It’s 5:31 a.m. on Tuesday and I’m about to go wake up my 8-year old son. While tucking him in last night he made me promise to get him up “extra early” this morning so that he could play Minecraft before his older brother and sister wake up and join the virtual realm with him.
It occurs to me that he’ll be on one computer doing things in Minecraft that I have no idea how to do, but that I’ve only watched passively as he and his siblings move through 3-dimensional worlds collecting supplies and interacting with each other (sometimes amicably, sometimes not).
So, while I’ll be furiously pumping out my thoughts on how our retail technology can be improved through a better understanding of user-centered design, I suddenly wonder how relevant my insights (and subsequent designs) will be for members of my children’s generation who are interacting with each other in real time in virtual worlds on a regular basis.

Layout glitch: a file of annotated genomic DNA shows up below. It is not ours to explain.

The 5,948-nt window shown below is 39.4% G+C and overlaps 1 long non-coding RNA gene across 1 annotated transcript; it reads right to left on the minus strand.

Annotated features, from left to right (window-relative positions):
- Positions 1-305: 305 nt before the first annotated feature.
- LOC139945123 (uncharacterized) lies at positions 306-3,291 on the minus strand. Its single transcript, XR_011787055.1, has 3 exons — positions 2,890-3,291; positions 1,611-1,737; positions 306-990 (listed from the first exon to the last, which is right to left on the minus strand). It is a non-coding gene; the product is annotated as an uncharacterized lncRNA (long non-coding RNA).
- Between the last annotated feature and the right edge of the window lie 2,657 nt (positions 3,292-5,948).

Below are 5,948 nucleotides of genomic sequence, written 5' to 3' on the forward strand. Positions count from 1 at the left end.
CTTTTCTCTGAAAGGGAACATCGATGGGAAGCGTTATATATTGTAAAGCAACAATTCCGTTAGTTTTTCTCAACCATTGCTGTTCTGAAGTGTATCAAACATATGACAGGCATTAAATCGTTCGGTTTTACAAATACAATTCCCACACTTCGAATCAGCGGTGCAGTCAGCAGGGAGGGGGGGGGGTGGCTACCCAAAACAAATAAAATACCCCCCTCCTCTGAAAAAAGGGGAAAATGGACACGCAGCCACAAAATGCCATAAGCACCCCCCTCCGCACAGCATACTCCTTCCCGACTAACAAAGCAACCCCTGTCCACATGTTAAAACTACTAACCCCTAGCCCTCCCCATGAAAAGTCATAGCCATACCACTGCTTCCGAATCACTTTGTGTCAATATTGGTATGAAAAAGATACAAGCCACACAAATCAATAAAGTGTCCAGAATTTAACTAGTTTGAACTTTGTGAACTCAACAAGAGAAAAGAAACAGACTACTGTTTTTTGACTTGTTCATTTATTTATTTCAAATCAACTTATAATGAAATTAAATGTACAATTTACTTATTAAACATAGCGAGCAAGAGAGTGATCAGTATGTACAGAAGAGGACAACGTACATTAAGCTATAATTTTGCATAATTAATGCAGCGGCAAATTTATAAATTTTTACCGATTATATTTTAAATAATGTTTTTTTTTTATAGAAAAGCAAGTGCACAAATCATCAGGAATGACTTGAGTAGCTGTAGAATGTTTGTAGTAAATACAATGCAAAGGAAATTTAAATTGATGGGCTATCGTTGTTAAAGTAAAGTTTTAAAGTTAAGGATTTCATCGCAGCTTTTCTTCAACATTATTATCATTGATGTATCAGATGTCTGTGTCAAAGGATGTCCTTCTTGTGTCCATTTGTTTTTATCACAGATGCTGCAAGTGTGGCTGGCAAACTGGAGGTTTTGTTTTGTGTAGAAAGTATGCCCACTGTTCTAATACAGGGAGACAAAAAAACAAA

What will their expectations be, and how will the designs I create support or fall short? Will they be bored or engaged when they move from Minecraft to our retail automation environment? I have this idea that I’ll train my 12-year-old to manage our employee break room once I get the reigns on it myself, but now I’m starting to think that he’ll want the system to do things that I can’t foresee because I haven’t adequately accounted for his needs and expectations. Perhaps his insight if/when he takes over break room operations can be in the form of design.
The possibilities for bridging the generational design gap are limitless, but one must make an active, rigorous effort toward these ends if one wants to narrow the chasm.